Liz Truss could follow Trump and move the British embassy to Jerusalem | Israel

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Liz Truss has said she is considering moving the British embassy in Israel from Tel Aviv to Jerusalem in a controversial move that would break with decades of British foreign policy to follow in Donald Trump’s footsteps.

At a meeting on the sidelines of the United Nations General Assembly in New York, the prime minister told Israel’s interim leader, Yair Lapidabout a “review of the current location” of the building, Downing Street said in a statement.

The status of Jerusalem, which Israelis and Palestinians claim as their capital, is one of them most sensitive topics in the protracted conflict.

East Jerusalem, along with the West Bank and Gaza Strip, has been considered occupied Palestinian territory under international law since the 1967 Six-Day War.

Like the vast majority of the international community, Britain’s position until now has been that the shared city should host consulates rather than embassies until a final peace agreement is reached.

Trump’s 2018 fulfillment of a election campaign promise recognizing Jerusalem as Israel’s capital drew international condemnation and led to protests and clashes in which Israeli forces killed dozens of Palestinians. The then British Prime Minister Theresa May criticized the move back then.

On Thursday, the Israeli prime minister tweeted his thanks to Truss for what he described as “positively considering” the move. “We will continue to strengthen the partnership between the countries,” he said.

I thank my good friend, British Prime Minister Liz Truss, who announced that she is positively considering moving the British Embassy to Jerusalem, the capital of Israel – we will continue to strengthen the partnership between the countries 🇮🇱🇬🇧

Photo: Avi Ohion, LAM

— Yair Lapid (@yairlapid) 22 September 2022

The Guardian understands the embassy move was one of a number of options presented to Truss by Foreign Office staff in late 2021 during her tenure as Foreign Secretary. However, she made no significant policy changes during her two years at the Foreign Office.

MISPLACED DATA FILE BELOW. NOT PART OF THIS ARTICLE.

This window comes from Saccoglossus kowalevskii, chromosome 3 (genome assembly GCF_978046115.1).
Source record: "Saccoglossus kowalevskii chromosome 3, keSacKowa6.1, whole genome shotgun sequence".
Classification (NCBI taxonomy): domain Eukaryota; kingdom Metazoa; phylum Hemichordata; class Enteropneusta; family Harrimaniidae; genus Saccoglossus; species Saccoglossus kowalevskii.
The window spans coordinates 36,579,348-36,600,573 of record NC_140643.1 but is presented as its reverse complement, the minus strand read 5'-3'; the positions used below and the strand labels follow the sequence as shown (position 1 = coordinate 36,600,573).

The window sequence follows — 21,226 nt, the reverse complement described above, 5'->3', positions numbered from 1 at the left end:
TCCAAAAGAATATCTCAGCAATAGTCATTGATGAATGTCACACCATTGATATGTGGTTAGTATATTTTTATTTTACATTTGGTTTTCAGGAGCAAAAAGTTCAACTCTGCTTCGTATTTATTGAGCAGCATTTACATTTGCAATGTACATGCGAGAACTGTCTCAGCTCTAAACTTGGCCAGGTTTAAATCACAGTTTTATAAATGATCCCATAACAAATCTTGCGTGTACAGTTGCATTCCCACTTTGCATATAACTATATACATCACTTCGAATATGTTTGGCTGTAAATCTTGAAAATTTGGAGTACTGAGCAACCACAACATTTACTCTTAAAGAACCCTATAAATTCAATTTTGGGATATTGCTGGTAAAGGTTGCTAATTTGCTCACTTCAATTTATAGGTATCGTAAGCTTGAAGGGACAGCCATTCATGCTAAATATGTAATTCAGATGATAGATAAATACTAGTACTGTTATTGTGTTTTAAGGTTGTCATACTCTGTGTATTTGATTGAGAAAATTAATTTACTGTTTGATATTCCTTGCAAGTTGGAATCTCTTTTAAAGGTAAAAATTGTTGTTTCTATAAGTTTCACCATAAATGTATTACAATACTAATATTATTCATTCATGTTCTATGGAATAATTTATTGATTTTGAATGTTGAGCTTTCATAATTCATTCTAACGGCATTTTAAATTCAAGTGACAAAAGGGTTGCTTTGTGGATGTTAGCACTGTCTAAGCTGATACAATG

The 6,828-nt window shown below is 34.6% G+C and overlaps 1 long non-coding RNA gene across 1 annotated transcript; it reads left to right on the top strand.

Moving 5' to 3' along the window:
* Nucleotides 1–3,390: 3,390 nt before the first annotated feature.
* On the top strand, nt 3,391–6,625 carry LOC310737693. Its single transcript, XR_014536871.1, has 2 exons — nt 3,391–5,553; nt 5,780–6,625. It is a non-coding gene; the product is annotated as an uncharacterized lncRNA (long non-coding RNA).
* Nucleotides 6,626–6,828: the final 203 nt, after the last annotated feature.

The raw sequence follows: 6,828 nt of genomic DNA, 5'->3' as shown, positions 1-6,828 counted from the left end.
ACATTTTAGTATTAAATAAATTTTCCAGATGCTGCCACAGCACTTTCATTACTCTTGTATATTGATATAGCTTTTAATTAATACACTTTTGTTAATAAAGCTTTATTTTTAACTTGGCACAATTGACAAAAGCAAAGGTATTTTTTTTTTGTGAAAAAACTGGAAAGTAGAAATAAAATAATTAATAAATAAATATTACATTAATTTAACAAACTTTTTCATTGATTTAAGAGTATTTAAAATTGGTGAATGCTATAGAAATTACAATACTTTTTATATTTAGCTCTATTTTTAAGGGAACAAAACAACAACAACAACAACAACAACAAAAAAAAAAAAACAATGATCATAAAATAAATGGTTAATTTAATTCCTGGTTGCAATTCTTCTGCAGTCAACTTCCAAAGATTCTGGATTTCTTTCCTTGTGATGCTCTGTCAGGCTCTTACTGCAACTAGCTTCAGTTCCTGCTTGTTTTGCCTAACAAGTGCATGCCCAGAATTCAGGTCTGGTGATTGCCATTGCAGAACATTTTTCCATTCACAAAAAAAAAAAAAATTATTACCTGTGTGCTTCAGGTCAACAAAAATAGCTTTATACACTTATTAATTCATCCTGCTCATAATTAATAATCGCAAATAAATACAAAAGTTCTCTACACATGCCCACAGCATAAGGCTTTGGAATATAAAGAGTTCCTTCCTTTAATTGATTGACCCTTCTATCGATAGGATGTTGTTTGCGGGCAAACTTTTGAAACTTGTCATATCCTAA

It appears that the Prime Minister first publicly floated the idea of ​​moving the embassy in a letter to the Conservative Friends of Israel (CFI) parliamentary group during Tory leadership campaign over the summer.

She wrote: “I understand the importance and sensitivity of the location of the British Embassy in Israel. I have had many conversations with my good friend … Lapid on this subject. Recognizing that, I will go through a step for to ensure that we operate on the strongest basis in Israel.”

At a hearing with the CFI, she vowed that “under my leadership, Israel will have no stronger friend in the world. I have done that as Secretary of State and Secretary of Commerce. I don’t just talk the talk – I walk the walk.”

Pressed in the House of Commons on September 6 by backbench Tory MP Michael Fabricant to follow the US and move the embassy from Tel Aviv to Jerusalem, Foreign Secretary Amanda Milling said: “The British embassy to Israel is in Tel Aviv. I am aware of the possibility of a review but will not speculate further on this point.”

Her remarks suggest the overhaul is only just getting started, but proponents of the movement within the conservative party argue the proposal will prove less controversial than even a few years ago because of the precedent-setting Trump administration , and thaw in relationships between Israel and some Arab countries after the Abraham Accords.

Downing Street has been contacted to explain how long the review will take.

Apart from the United States, only three states have embassies to Israel in Jerusalem – Kosovo, Honduras and Guatemala – all of which moved from Tel Aviv after the American withdrawal.

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